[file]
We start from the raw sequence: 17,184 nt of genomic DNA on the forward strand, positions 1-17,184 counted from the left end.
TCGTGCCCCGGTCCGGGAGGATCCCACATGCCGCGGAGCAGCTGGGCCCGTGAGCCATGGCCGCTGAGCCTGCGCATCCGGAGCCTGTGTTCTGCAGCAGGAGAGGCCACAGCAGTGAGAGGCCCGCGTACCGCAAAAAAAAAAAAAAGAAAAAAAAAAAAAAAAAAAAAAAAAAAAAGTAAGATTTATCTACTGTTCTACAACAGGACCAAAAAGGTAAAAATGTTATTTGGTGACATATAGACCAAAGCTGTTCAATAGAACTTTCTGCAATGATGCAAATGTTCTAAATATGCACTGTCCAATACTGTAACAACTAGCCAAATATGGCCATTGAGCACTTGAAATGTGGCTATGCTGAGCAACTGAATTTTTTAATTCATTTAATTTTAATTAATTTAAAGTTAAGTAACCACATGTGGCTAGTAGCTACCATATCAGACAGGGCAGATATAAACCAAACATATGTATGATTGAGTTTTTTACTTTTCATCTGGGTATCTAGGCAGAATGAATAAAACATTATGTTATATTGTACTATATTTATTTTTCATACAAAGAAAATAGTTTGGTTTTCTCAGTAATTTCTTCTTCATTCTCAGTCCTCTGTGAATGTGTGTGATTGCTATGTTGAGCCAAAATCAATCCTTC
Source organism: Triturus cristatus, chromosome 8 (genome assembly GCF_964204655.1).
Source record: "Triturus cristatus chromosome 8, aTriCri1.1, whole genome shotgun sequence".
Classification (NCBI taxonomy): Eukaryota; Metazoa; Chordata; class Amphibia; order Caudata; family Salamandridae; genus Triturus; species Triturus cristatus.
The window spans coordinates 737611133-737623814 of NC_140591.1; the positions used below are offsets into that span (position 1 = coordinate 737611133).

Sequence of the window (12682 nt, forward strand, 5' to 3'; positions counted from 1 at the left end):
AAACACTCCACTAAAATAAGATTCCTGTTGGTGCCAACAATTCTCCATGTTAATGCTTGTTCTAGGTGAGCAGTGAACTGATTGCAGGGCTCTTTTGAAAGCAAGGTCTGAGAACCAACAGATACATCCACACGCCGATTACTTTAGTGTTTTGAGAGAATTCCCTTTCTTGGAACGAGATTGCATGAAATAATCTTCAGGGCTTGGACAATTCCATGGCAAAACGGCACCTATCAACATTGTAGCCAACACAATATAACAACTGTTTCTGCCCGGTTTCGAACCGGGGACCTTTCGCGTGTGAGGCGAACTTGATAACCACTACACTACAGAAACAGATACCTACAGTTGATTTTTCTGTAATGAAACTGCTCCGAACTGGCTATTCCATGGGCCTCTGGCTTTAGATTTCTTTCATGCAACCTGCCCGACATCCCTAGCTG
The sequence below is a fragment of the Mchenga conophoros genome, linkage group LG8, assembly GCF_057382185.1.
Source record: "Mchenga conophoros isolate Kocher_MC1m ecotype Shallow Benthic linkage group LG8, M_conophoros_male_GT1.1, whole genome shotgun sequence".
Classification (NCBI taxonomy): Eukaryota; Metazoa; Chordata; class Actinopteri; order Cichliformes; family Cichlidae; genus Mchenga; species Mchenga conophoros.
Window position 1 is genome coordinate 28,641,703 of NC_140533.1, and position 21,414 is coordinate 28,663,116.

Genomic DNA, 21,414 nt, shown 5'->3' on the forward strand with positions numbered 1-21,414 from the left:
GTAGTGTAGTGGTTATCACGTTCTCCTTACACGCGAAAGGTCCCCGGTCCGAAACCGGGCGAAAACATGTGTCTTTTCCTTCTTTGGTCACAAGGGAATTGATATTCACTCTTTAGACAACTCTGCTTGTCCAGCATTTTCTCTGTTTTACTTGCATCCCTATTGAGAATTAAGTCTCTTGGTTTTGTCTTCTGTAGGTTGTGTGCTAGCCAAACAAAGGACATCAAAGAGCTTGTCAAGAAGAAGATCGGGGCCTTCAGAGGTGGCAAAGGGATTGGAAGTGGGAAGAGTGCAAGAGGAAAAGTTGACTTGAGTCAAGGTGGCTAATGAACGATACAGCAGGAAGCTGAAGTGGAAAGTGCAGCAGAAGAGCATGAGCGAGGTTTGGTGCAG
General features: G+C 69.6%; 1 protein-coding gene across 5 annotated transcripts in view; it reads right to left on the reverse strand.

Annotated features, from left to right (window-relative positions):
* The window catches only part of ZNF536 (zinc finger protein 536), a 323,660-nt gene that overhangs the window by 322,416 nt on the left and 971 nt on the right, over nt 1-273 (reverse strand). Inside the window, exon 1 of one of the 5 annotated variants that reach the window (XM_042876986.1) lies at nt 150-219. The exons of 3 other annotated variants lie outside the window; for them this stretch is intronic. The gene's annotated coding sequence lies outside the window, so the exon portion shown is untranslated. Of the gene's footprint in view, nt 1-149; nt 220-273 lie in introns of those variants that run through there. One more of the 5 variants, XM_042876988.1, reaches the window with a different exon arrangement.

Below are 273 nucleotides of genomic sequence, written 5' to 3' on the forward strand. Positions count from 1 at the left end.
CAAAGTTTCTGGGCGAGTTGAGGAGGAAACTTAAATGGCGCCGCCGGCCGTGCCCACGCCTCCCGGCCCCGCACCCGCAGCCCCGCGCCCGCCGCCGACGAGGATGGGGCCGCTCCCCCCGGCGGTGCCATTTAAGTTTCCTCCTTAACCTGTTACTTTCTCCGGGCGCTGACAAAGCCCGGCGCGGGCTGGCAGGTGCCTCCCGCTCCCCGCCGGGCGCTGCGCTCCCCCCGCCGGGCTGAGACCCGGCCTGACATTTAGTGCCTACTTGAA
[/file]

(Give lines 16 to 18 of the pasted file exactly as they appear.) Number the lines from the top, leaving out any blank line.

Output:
Annotated features, from left to right (window-relative positions):
* The window catches only part of ZNF536 (zinc finger protein 536), a 323,660-nt gene that overhangs the window by 322,416 nt on the left and 971 nt on the right, over nt 1-273 (reverse strand). Inside the window, exon 1 of one of the 5 annotated variants that reach the window (XM_042876986.1) lies at nt 150-219. The exons of 3 other annotated variants lie outside the window; for them this stretch is intronic. The gene's annotated coding sequence lies outside the window, so the exon portion shown is untranslated. Of the gene's footprint in view, nt 1-149; nt 220-273 lie in introns of those variants that run through there. One more of the 5 variants, XM_042876988.1, reaches the window with a different exon arrangement.

Below are 273 nucleotides of genomic sequence, written 5' to 3' on the forward strand. Positions count from 1 at the left end.